Alan Greenspan, Chairman of the US Federal Reserve, was in Scotland last weekend to deliver the Adam Smith Memorial Lecture in Kirkcaldy, Fife. Adam Smith (illustrated here) was born in Kirkcaldy in 1723 and was an early advocate of free-market capitalism. His great work "An Inquiry into the Nature and Causes of the Wealth of Nations" was published in 1776. This advocated free trade as the way to increase wealth and as such, it was extremely influential. Greenspan was accompanied by Gordon Brown, the Chancellor of the Exchequer. The following day, Greenspan received an honorary degree at Edinburgh University. In his acceptance speech, he said that as an economic detective, he had long found inspiration in the wisdom of Sir Arthur Conan Doyle's Sherlock Holmes. It was Doyle's forensic medicine teacher at Edinburgh University who was the inspiration for the stories about the great detective. Greenspan said that Conan Doyle's famous character spoke of "balancing probabilities" and the "scientific use of the imagination." and "he sounds like a stock portfolio manager of one of Edinburgh's premium investment houses."
Dell Boosts Call Centre Jobs
The world's largest personal computer maker, Dell, is to set up a new customer support call centre in Glasgow. The number employed will be at least 500 over the next two years. They will be housed in the refurbished City Park on Alexandra Parade. This used to be the home the Imperial Tobacco Company which, at its peak, employed 2,500 people processing the tobacco crop from North America. Now the building will be used once again for a product made in America. Glasgow won out over other cities because of the strength of its skills base to handle the high-tech work, providing high-level, round-the-clock-support for all UK customers, both business and private. First Minister Jack McConnell met Dell officials in the crucial final negotiations which clinched the deal. Scotland’s call centre industry remains buoyant, employing about 56,000 people - or 2.5% of the working population - despite ever-increasing competition from low-wage economies such as India. Between 2000 and 2003 the number of employees increased by more than 20%. During that period, 36 call centres closed, mainly because of falling profits, rationalisation or weak demand, but around 70 new centres opened.
New Banking Jobs in Edinburgh
Lloyds TSB Bank is to enlarge its Edinburgh stock-broking operations by moving the staff from one of its London offices to Orchard Brae House (seen here) in the Scottish capital. The bank's Scottish subsidiary, Lloyds TSB Scotland, has a network of 187 branches in the main towns and cities across the country. 2,000 call-centre staff are based in Glasgow, covering the UK and the banking group also owns Scottish Widows, which employs a workforce of 3,500 north of the Border.
Disagreement Over Night Flights at Aberdeen Airport
Proposals to have a maximum of four flights during the night from Aberdeen Airport, instead of the present shut-down at 11pm, have resulted in two departments in the City Council fighting on opposite corners. Environmental health officials, who want residents under the flight path to get a peaceful night's sleep, are opposed to the change; those responsible for economic development in the granite city are in support. Evidence suggests that 3,750 residents could be affected by the noise from aircraft at night and of these, 50 would be woken each night if planes were taking off. The city council has received 108 letters in favour of the relaxation in operating hours and 94 against.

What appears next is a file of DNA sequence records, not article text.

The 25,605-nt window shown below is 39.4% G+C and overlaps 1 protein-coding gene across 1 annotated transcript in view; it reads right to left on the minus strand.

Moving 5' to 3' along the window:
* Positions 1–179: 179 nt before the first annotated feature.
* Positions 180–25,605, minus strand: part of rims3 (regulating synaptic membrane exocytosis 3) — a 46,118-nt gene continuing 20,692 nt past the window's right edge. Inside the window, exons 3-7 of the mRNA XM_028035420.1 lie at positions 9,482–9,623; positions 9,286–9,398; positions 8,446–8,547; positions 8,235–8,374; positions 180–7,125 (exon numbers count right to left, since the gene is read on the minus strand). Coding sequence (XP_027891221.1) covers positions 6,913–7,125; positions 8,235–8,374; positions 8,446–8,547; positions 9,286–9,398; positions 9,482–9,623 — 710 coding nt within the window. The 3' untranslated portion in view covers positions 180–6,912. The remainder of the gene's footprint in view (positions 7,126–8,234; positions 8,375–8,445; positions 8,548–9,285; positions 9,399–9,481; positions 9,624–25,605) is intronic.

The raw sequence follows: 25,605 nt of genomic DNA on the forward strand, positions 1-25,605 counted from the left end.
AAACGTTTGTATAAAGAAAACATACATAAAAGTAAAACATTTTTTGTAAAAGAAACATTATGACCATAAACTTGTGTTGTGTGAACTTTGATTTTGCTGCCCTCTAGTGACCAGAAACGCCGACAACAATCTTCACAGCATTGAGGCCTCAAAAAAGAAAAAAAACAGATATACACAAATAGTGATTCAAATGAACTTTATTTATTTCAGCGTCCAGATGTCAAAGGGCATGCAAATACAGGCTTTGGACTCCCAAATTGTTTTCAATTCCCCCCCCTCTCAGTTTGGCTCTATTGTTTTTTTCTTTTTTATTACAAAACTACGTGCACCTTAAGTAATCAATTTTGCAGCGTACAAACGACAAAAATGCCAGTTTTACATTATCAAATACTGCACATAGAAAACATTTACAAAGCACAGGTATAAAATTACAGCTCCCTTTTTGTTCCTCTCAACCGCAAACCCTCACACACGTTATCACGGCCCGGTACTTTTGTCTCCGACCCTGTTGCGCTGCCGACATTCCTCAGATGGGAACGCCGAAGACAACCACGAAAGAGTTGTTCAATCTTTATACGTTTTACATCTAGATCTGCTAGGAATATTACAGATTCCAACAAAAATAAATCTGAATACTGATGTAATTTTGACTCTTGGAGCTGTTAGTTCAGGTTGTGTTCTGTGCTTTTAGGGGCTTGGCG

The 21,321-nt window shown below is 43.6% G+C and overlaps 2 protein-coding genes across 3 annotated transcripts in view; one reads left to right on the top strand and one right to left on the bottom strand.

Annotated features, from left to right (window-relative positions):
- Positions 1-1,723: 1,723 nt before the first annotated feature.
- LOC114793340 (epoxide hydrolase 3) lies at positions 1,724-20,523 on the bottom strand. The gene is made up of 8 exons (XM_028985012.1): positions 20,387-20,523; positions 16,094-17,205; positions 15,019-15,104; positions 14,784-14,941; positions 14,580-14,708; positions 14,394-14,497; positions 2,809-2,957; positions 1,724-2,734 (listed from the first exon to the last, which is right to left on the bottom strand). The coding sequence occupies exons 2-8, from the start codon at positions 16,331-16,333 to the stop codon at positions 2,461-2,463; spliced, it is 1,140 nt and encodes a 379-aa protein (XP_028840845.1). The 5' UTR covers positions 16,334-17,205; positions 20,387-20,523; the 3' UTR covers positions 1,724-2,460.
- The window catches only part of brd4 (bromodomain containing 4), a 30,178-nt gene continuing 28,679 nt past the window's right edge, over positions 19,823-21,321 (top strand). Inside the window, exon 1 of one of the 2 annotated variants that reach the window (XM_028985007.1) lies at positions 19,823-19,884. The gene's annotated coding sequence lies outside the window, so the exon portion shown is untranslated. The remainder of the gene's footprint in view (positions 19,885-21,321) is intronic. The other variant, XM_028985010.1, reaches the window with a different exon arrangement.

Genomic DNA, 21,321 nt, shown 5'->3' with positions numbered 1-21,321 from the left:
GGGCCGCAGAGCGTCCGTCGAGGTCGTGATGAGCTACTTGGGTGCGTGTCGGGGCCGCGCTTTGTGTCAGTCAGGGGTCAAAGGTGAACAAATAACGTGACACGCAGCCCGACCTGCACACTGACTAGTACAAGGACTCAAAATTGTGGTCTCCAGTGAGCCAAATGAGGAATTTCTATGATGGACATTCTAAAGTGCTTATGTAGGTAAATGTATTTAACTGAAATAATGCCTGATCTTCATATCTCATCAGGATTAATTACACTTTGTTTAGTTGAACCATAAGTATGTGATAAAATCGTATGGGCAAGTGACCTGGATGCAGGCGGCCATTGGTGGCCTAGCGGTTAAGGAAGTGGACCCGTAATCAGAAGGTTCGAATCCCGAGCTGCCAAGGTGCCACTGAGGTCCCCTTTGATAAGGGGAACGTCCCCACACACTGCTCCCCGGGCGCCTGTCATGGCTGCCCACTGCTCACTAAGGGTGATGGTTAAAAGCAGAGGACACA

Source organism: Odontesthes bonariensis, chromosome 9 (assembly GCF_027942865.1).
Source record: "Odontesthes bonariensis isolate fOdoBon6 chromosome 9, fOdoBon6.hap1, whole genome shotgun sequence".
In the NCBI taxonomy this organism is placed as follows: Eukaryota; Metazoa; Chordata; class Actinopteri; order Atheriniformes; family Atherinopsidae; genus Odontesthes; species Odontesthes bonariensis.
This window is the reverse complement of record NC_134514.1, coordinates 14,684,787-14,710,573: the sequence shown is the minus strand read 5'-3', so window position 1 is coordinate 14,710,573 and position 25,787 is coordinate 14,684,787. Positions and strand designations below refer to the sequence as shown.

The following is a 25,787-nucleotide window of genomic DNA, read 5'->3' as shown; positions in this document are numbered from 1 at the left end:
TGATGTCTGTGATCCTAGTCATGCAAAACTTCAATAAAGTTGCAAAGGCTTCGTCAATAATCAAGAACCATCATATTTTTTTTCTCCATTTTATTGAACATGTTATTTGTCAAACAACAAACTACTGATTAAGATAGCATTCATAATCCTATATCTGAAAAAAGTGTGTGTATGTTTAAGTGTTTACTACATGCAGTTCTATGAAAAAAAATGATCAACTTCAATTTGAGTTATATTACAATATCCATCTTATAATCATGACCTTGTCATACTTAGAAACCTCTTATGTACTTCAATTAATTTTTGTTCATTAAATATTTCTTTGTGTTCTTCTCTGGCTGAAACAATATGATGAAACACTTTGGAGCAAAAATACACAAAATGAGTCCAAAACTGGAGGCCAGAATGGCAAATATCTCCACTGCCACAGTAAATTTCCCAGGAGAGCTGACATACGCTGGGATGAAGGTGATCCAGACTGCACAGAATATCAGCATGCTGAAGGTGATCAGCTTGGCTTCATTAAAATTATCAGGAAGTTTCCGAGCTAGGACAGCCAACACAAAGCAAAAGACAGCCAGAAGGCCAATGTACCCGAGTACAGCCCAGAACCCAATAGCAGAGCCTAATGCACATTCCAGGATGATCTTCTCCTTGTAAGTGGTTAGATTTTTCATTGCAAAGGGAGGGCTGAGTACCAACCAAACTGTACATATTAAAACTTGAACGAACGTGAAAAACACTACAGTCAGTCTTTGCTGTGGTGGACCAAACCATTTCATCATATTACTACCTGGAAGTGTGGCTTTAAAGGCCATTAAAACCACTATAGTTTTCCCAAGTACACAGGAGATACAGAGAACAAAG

Lower Fares Just the Ticket
Lower ticket prices and stiff competition among airlines have helped to drive up passenger numbers at Scotland's three largest airports in January. Aberdeen was the best Scottish performer, rising 8.3% to 186,400 due to new services. Flights in January last year had also been adversely affected by severe storms. Edinburgh recorded a 4.9% increase to 533,500 passengers, while Glasgow (illustrated above) saw a 6.8% rise to 504,100. International traffic in January 2005 at Glasgow was 13% higher than the same month in 2004. In 2004 as a whole, the three airports handled 19.3 million people - up 6.4%. Glasgow had 8.6 million passengers (up 6%), while there were 8.0 million at Edinburgh (up 7.2%) and 2.7 million at Aberdeen (up 5.7%).
First New College for Ten Years
The merger of two existing colleges in Glasgow this week aims to improve the educational and training opportunities available to current and future students - and there will also be longer-term financial savings. Glasgow Metropolitan College (GMC) is the first new college to be created in the city for ten years. It is being formed by the merger of the Glasgow College of Building and Printing and the Glasgow College of Food Technology. Students and staff will transfer to GMC during 2005, with full merger and academic integration expected to be complete by August. The Glasgow College of Building and Printing was established in 1972. It provides courses for the construction, design and communications industries. The Glasgow College of Food Technology was established in 1973 as a specialist college focusing on food, hospitality and tourism.